As I spend more and more time experimenting with Black and White photography, I find myself enjoying it more than I'd ever expected. Color is a very powerful tool, but with great power comes great responsibility. Many, if not most (myself included), photographers jump right into color photography without learning the basics of composition. I've always wondered why, whenever I would walk through the art building on campus, all of the photographs submitted by students were in black and white. I now realize that shooting in black and white really forces the photographer to focus on the basics. Color in photography can be used as a cover-up to help excuse boring images. It distracts the viewer from the lack of intention in the composition of an image. In black and white photography, everything must be intentional, even shadows.
The above image was shot at Waimea Bay on the north shore of Oahu, Hawaii during the blue hour (as the sun rose). This time of day is bursting with vibrant color, and most photographers would find it silly to shoot in black and white. I chose to take this time to focus on simplicity.
I shot this image with the intent to process it in black and white. I wanted to capture the man walking on the rock as a silhouette. I was hoping that the other rocks trailing off towards the right would be enough to balance this image. I was wrong. My other intention was to capture a cool wave (since they were very large that day - maybe ten to twelve feet). I realized in post-production that the wave was too distracting and the image was lacking balance.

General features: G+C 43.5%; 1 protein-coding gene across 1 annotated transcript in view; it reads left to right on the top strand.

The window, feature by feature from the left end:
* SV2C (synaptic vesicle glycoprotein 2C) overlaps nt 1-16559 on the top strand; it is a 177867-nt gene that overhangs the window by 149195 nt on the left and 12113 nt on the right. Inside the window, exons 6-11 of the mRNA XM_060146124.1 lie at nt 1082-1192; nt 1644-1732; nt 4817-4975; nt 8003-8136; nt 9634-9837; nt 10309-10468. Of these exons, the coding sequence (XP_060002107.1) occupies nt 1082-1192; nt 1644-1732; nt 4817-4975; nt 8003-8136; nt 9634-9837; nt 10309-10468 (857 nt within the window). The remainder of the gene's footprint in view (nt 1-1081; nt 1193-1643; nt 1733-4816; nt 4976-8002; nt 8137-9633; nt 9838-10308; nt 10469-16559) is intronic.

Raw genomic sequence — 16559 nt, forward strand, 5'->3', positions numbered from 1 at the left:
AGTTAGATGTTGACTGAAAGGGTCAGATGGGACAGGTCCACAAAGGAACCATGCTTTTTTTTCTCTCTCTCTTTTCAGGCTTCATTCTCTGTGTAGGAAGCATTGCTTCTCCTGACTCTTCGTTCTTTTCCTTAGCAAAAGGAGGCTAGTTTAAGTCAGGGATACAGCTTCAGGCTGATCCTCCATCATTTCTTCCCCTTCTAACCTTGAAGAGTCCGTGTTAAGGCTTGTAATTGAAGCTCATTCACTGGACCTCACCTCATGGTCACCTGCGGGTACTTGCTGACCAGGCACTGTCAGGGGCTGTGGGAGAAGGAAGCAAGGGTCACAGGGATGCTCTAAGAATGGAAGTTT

Luckily, I took enough pictures to have some backups (Rule 1: Always take more pictures than you think you'll need. You never know when they'll come in handy). After some experimentation, I decided to remove the wave and cover it with the ocean from another image. I chose the water from the calmest image I could find. They were shot from slightly different perspectives, but water is pretty easy to blend. Watch below to see how I blended them together.
The final step I took was to create an artificial moon to help balance the image. On the left of this image, there is a silhouette of a man which captures the viewer's eye immediately. This also adds a lot of weight to the right side of the image, which could be detrimental if not properly balanced. The silhouette is also one of the darkest points in the image. Placing a moon on the right side of the image creates a perfect balance by being small (like the silhouette) as well as the brightest point on the image (a direct balance of the darkest point on the image).
Please watch the video below to see me create this image from scratch.